The Ashurst Lodge grounds of Wessex Institute are thought to have been inhabited from prehistoric times due to the excellent position on high ground and near a stream. The site of a saltpetre works is associated with the origin of the Lodge as it is now. They were set up by a colourful entrepreneur called Cornelius Stephinson, a native of Liège who, in the 1560s took refuge in England, as did many of his Protestant fellow citizens. Cornelius had the expertise required to produce a series of chemical compounds, in particular saltpetre which, together with sulphur and coal, is one of the ingredients of gunpowder, of great strategic value during the reign of Elizabeth I.
Cornelius was given a concession to collect nitrate-rich soils in the neighbourhood and the fuel needed from the Forest. The products of his saltpetre works are still clearly visible halfway between the main road and the entrance to the Lodge. The dwelling house of Cornelius stood in what are now the grounds of Ashurst Lodge, probably in the same position as the central core of the present day main WIT building.
In spite of his expertise, Cornelius was unable to produce saltpetre in sufficient large quantities and the resulting financial problems forced him to abandon the Ashurst works.
From then on a series of Forest Keepers and other officials took up residence in the Lodge up to 1919, many of them renowned through the New Forest history. It ended by becoming the residence of the Assistant Deputy Surveyor of the Forest, a very important position in spite of this title, as he was in charge of running the whole of the New Forest.It was in 1919 that the Lodge became a family residence. During World War II it was requisitioned and had an important part to play, particularly as the Headquarters of some of the officers working on building the military port of Marchwood. It was also involved in the design of the Mulberry Harbour Units and the Pluto (pipeline under the sea) fuel supply line built for the Normandy invasion.
It was in 1982 that the Computational Mechanical Institute group of companies moved into the Lodge and in 1986 WIT was created as a result. The Lodge has grown considerably since then, offering accommodation for a substantial number of researchers and families in a unique environment.
The International Scientific Advisory Committee met over dinner in a newly renovated hotel, originally the property of the Queen Consort of Edward II, Queen Isabella, and which in 1331 became that of Queen Philippa, wife of Edward III. From then on the building was used for different purposes until it became a school ‘for gentlemen’ and eventually a hotel, which was the best hotel in the whole of the New Forest, highly regarded by the standards of its cuisine.
The ISAC members discussed the conference after dinner and in particular how to improve it when it is reconvened in 2014. Several new topics were proposed as well as nominations for the Committee.During the second day lunch break the delegates were taken to Bucklers Hard, a historical and very picturesque site. Ships were built there for nearly 100 years and launched directly into the Beaulieu River, at a short distance from the Solent itself.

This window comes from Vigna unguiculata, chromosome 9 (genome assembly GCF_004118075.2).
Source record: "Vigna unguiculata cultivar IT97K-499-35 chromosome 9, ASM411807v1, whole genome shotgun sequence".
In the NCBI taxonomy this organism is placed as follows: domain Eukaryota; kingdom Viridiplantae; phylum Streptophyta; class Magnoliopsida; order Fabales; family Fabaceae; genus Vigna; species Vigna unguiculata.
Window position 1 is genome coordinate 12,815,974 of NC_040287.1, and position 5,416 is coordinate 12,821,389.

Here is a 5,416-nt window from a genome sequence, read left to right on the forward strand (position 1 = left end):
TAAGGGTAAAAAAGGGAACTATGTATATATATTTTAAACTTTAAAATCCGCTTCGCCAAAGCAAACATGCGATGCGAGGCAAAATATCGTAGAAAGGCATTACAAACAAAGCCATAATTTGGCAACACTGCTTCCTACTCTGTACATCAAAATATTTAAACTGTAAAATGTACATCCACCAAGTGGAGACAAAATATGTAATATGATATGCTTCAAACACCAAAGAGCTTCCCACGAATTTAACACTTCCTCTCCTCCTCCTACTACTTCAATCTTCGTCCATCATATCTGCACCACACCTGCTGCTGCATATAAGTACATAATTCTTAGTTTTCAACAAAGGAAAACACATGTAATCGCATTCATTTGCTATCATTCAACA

At its height there were five slipways and 20 workers’ cottages. Only two rows of cottages now remain. At the end of one now stands a hotel which was the Master Builder’s house, and one of the builder’s cottages is now a small chapel. An excellent museum at the entrance of the village describes the activities that took place.
Many fine wooden ships were built there, including the famous Agamemnon, commandeered by Nelson during the battle of Calvi. This ship, together with Swiftsure and Euryalus, all built at Bucklers Hard, took part in the battle of Trafalgar.
The delegates visited the Museum and had a light lunch. They returned to the conference after enjoying the sights and a short walk around the old buildings.
The Conference dinner took place in another unique setting in the New Forest, located along the coast and called Highcliffe Castle. The property, recently restored, was the home of the Stuart family, renowned for many accomplishments. Lady Mary Wortley Montagu, for instance, married into the family and was the first to introduce the Turkish practice of inoculation against smallpox in England, trying the technique on her own children, many years before Edward Jenner perfected it. Another Stuart served with distinction in the Army and the diplomatic service.
Highcliffe Castle was lavishly decorated over the years but sadly some of the most precious pieces were sold and are now spread all over the world, including some in New York Metropolitan Museum. The family died without succession and the house deteriorated over the years, becoming first a Catholic Seminary. Following the priests departure the house fell into disrepair. It has only been recently that it has been renovated with great care and dedication by local volunteers.
The banquet took place in the main hall of the house with good food, accompanied by excellent wines. At the end of the meal Carlos thanked the delegates for having attended the event and referred to the nice atmosphere generated by the conference.
Closing of the Conference
The next conference will take place in 2014 in Rome, Italy from 22nd - 24th June.
Related Conferences: Urban Transport 2013, Kos, Greece from 29-31 May, 2013 (see, http://www.wessex.ac.uk/13-conferences/urban-transport-2013.html).